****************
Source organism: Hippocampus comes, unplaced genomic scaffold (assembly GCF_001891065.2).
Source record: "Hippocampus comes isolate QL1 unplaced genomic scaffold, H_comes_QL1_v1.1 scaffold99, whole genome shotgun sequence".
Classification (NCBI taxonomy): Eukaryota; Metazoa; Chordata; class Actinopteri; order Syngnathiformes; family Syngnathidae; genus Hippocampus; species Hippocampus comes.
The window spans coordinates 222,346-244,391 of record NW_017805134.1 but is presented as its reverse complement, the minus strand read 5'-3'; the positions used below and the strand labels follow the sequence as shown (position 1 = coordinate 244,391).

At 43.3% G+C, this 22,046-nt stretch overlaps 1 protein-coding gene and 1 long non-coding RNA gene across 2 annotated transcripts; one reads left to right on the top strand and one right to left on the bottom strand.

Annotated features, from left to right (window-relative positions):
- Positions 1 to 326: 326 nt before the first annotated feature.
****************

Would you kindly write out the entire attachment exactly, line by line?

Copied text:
Source organism: Hippocampus comes, unplaced genomic scaffold (assembly GCF_001891065.2).
Source record: "Hippocampus comes isolate QL1 unplaced genomic scaffold, H_comes_QL1_v1.1 scaffold99, whole genome shotgun sequence".
Classification (NCBI taxonomy): Eukaryota; Metazoa; Chordata; class Actinopteri; order Syngnathiformes; family Syngnathidae; genus Hippocampus; species Hippocampus comes.
The window spans coordinates 222,346-244,391 of record NW_017805134.1 but is presented as its reverse complement, the minus strand read 5'-3'; the positions used below and the strand labels follow the sequence as shown (position 1 = coordinate 244,391).

At 43.3% G+C, this 22,046-nt stretch overlaps 1 protein-coding gene and 1 long non-coding RNA gene across 2 annotated transcripts; one reads left to right on the top strand and one right to left on the bottom strand.

Annotated features, from left to right (window-relative positions):
- Positions 1 to 326: 326 nt before the first annotated feature.